This article focuses on personal relationships of a romantic nature between colleagues, although aspects could apply to personal relationships defined by a family connection (for example, annual leave and preferential treatment).
Does your company have an up-to-date personal relationships policy? When you consider how much time your workforce spend with each other, it’s inevitable that the occasional intimate relationship will form amongst colleagues. However, without a rigid policy in place, a seemingly harmless relationship could turn into a rom-com gone wrong!
A personal relationship policy will protect the best interests of your organisation and its employees, outlining its position on personal relationships between employees. Similarly, your policy will highlight the expectations placed on employees and their managers to ensure that the company isn’t negatively affected by a relationship.
When circumstances change between two employees, it can be difficult to navigate how this may impact their working relationship. With this in mind, Eleanor Taylor, People and Culture Manager at EKW Group explains:
“It is really important that businesses have a robust policy in place when it comes to workplace relationships. Sending out a clear message on what is and isn’t acceptable from the start means all parties will be fully aware of what is expected and the relationship shouldn’t impact on the day-to-day aspects of work life.”
We would highly recommend conducting a regular review of your policy, to make sure that it is in line with the changing face of office working. When doing so, there are a number of things to take into consideration; conflicts of interest, inappropriate office interactions, and preferential treatment being just a few…
What might your personal relationships policy be missing?
In recent years, the increased use of Microsoft Teams has made it easier for employees to communicate covertly using company software during working hours. It could be valuable to add a clause outlining the company’s policy on inappropriate or excessive use of the organisation’s IT or communication systems for personal use between those in relationships at work. Emphasise that sharing inappropriate content using the organisation’s systems will lead to disciplinary action.
It should go without saying that harassment of any kind is a strict disciplinary offence. However, since the emergence of the #MeToo movement in 2017, it’s important to clarify the organisation’s stance on workplace harassment, to ensure that employees feel supported enough to speak up, should it occur. It should be made clear that personal relationships will not influence an individual’s career stance, either positively or negatively.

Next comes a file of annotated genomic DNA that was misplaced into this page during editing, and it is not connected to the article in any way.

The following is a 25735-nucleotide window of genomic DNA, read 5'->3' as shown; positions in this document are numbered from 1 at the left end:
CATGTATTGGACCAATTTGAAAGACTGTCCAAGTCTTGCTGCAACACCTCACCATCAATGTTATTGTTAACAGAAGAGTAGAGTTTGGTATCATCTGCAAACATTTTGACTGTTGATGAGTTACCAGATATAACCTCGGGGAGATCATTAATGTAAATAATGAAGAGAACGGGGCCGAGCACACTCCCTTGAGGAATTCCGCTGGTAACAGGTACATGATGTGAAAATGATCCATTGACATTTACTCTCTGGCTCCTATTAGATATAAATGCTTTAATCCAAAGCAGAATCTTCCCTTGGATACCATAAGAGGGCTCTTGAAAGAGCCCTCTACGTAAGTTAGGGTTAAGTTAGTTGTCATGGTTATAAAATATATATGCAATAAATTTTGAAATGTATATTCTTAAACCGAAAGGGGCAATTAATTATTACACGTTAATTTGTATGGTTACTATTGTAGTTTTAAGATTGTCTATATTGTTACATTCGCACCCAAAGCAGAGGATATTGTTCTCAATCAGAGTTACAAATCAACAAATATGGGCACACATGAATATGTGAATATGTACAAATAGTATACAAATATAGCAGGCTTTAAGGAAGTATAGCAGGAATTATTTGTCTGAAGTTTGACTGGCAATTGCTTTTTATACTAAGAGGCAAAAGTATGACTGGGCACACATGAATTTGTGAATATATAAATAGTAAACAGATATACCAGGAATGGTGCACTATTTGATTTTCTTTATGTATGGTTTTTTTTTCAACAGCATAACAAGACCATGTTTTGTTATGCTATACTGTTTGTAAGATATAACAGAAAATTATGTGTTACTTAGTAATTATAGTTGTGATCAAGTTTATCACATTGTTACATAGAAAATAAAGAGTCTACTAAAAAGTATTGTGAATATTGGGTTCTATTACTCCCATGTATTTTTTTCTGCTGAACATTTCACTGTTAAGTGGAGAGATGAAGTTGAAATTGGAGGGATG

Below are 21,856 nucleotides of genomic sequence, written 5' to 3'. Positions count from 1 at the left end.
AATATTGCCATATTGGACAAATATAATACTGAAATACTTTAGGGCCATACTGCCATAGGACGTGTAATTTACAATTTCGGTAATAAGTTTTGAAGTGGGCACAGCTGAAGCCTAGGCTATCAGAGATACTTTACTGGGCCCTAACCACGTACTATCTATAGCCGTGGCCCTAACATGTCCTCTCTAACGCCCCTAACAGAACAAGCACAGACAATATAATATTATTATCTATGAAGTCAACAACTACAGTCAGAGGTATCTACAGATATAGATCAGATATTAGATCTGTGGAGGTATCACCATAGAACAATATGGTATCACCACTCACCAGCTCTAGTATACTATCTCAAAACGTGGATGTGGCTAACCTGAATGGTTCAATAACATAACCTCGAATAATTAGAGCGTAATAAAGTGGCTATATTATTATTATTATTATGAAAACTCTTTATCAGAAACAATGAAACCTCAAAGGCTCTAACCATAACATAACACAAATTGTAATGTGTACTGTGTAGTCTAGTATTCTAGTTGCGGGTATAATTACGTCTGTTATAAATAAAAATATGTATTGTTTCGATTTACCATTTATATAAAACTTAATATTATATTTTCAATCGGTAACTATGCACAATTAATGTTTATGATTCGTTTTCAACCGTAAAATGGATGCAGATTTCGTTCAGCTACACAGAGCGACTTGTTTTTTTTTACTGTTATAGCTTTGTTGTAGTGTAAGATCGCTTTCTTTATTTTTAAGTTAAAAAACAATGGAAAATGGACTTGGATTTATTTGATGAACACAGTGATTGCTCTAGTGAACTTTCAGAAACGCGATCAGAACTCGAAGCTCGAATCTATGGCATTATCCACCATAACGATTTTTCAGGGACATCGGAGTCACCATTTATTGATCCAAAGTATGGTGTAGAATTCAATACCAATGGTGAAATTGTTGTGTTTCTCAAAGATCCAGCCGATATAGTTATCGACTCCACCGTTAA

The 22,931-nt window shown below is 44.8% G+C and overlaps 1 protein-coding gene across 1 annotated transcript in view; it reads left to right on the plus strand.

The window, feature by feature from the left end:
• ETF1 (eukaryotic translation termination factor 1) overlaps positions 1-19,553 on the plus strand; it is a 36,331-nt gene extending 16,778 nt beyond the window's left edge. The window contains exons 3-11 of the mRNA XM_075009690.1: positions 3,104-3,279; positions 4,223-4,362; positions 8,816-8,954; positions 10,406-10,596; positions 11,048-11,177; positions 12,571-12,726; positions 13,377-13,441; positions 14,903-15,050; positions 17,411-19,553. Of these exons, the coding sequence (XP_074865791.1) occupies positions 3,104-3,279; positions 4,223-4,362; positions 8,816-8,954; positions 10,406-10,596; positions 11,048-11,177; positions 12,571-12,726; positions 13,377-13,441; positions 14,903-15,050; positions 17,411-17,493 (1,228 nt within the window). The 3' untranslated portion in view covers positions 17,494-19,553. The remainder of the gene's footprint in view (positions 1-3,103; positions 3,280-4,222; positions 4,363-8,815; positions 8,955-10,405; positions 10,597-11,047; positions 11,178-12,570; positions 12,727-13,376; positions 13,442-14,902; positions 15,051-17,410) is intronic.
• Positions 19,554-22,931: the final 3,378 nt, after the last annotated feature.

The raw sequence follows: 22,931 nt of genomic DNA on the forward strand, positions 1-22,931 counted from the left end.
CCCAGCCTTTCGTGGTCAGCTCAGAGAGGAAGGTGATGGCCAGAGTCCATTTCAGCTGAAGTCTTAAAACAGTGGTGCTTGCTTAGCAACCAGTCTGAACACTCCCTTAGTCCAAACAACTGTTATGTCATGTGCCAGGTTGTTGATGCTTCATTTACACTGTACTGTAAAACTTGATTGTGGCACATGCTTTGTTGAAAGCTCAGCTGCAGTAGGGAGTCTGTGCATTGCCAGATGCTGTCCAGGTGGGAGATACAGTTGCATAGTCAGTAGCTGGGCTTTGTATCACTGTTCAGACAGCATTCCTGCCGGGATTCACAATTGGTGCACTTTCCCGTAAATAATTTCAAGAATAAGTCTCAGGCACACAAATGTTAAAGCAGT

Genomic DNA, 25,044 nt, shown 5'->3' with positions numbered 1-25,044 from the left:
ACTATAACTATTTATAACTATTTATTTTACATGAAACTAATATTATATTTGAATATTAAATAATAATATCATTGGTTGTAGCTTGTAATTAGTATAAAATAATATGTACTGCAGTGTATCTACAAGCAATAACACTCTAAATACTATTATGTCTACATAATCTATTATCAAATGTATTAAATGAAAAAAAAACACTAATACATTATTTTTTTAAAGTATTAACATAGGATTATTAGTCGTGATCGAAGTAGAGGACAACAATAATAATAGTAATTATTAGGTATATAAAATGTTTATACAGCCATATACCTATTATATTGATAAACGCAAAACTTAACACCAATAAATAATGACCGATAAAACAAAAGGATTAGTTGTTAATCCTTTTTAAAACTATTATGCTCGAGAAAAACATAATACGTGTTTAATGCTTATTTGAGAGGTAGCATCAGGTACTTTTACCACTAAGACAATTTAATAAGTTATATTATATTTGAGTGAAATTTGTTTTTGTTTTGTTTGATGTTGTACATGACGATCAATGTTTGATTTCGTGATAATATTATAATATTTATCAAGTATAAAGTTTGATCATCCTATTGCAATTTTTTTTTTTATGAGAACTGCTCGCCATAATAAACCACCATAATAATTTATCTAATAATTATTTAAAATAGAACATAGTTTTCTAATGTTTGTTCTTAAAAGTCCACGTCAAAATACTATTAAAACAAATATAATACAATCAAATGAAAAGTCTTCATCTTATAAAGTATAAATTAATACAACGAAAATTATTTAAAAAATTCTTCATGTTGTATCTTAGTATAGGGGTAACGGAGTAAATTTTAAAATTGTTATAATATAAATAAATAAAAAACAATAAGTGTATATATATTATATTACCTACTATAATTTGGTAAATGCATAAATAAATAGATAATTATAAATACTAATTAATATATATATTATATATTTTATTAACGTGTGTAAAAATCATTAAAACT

What should be included in your company’s personal relationships policy?
We would recommend setting out some guidance separately for both employees and managers, to outline their responsibilities in the case of a personal relationship forming.
Responsibilities for employees
The policy should begin by making it clear that employees have a responsibility to inform their line manager of any relationship which may affect their work or the business – this must be treated with confidentiality. If the relationship occurs between an employee and their line manager, then both have a responsibility to inform senior management.
It’s important to include a reminder that professionalism must be maintained by both employees in all professional settings, including work-related events. This should also cover the responsibility to treat all colleagues consistently, without the relationship influencing preferential or unfavourable treatment. This is of particular importance where relationships occur between a manager or senior member at the organisation, and an employee in a significantly less senior position.
Overall, this aspect of the policy should convey an expectation that nothing should change for the organisation or its workforce as a result of the relationship.
Responsibilities for managers
Once a line manager has been made aware of a relationship amongst colleagues on their team, then they also have a responsibility to ensure there are no conflicts of interest for the team as a whole. If a complaint is made by another member of the team, then the manager has a responsibility to take action, perhaps by moving one of the employees in the relationship to another department or team. This should be dealt with carefully, seeking advice from the company’s HR department if any movement is required.
If the relationship occurs between a line manager and someone on their team, then a more senior manager will be responsible for certain operational matters, including but not limited to:
- dealing with disciplinary or performance concerns
- signing off over-time
- authorising leave.
Speaking of leave, it’s important to make sure that annual leave requests within the team are dealt with consistently, regardless of any relationships that have formed. If two people in a relationship have requested time off together, this must be considered in line with the needs of the business and the requests of other employees.
At EKW Group we are qualified CIPD advisors; if you would like further advice about your company’s personal relationships policy, then please do not hesitate to get in touch with Eleanor Taylor at [email protected].
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